Let’s face it: there are few things worse than having to put your employee on a performance improvement plan.
Yet, somewhere in this anxiety-inducing process, performance improvement plans, or PIPs, continue to be one of the most powerful tools for managing employee performance. So how can you use one to your advantage?
Gusto’s former head of HR, Katie Evans-Reber, has some thoughts.
Make no mistake: a PIP “is not a tool to manage somebody out,” says Katie. “It shouldn’t be a way of easing someone out who you know you’ll fire anyway. It should be a tool that helps them improve.”
In this article, we’ll cover Katie’s steps to help a struggling employee get back on track.
But first, let’s start with the basics.
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What exactly is a PIP?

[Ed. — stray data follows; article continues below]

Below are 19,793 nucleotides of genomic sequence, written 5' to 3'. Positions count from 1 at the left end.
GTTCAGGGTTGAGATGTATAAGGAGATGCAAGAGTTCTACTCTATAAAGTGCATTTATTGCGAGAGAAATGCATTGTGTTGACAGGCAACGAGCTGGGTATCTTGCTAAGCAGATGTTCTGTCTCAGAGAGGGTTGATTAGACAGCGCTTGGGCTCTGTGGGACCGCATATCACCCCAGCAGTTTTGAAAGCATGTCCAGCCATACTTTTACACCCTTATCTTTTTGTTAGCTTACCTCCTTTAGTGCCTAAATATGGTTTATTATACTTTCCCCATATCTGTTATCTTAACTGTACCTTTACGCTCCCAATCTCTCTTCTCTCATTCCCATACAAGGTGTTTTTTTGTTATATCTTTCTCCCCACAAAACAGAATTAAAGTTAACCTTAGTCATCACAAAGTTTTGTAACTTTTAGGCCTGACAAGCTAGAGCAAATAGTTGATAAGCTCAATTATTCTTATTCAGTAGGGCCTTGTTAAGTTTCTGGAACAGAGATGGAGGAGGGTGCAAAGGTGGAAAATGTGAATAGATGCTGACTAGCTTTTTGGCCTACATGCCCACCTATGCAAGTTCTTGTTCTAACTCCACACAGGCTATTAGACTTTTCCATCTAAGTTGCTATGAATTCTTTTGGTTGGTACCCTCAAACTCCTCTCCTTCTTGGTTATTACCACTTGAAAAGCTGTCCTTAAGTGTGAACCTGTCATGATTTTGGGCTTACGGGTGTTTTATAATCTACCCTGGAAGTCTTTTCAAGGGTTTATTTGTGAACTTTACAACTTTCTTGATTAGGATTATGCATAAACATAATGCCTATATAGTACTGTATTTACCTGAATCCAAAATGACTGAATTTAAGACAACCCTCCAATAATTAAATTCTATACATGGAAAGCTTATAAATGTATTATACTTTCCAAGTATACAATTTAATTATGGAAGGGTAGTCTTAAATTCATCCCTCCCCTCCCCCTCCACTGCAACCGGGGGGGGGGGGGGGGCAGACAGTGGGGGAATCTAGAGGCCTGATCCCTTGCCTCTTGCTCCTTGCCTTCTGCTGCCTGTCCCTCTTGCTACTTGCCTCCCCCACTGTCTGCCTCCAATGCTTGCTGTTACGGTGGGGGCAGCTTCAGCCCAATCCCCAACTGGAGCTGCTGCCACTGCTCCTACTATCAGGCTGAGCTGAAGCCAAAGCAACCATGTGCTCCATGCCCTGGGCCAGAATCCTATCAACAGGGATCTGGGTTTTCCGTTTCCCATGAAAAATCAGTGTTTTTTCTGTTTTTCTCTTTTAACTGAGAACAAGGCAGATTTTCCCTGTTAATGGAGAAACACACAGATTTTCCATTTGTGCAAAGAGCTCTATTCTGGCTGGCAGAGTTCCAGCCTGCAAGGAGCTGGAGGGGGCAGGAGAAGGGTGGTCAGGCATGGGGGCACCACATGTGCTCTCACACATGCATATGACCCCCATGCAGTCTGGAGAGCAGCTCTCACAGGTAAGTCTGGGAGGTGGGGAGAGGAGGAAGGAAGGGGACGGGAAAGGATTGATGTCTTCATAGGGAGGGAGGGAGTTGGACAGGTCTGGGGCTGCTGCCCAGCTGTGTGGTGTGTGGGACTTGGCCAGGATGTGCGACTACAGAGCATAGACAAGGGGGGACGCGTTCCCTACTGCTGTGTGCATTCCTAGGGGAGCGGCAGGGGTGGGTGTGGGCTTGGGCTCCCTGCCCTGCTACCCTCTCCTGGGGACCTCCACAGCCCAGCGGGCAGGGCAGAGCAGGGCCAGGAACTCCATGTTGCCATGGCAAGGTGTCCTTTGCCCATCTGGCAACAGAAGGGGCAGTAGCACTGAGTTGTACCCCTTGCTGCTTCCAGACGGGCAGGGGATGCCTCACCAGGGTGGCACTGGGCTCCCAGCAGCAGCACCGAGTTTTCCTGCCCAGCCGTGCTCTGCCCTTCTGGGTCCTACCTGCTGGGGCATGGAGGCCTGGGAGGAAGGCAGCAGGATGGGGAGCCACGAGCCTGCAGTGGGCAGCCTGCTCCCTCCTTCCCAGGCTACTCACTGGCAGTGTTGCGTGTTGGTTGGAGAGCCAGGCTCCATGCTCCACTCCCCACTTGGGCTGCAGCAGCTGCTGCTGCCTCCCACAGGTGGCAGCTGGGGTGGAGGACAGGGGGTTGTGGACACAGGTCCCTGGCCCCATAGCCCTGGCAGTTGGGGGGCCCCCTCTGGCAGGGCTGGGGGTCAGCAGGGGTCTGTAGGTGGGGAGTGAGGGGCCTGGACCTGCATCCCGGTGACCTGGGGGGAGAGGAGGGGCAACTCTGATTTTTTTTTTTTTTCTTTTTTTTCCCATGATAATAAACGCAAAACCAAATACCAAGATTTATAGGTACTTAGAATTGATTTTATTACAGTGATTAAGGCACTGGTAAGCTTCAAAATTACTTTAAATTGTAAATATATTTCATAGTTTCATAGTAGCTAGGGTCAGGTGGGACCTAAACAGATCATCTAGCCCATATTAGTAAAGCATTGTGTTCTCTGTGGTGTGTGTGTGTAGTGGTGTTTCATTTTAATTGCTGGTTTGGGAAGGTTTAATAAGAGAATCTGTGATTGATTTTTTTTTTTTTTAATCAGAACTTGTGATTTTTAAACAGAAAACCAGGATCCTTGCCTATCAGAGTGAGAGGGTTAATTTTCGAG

A PIP is the final step in a long process of determining whether an employee is the right fit for your company. It’s the last chance an employee has to prove that they can do their job. It usually comes in the form of a document outlining goals they must hit in a given timeframe.
A performance improvement plan can help a struggling employee achieve their potential, both for:
- Your company. It often costs less to improve an existing employee’s performance than it is to recruit, hire, and train a new employee.
- Themselves. A PIP can make the difference between their career sinking or swimming.
A performance improvement plan can also protect your company in case you end up having to let the employee go. In that case, having a documentation trail that shows your efforts to help them improve may help later if you’re sued after the fact for wrongful termination. (Hopefully not!)
So if you offer one of your employees a PIP, you should still believe they can truly succeed.
What comes before a PIP?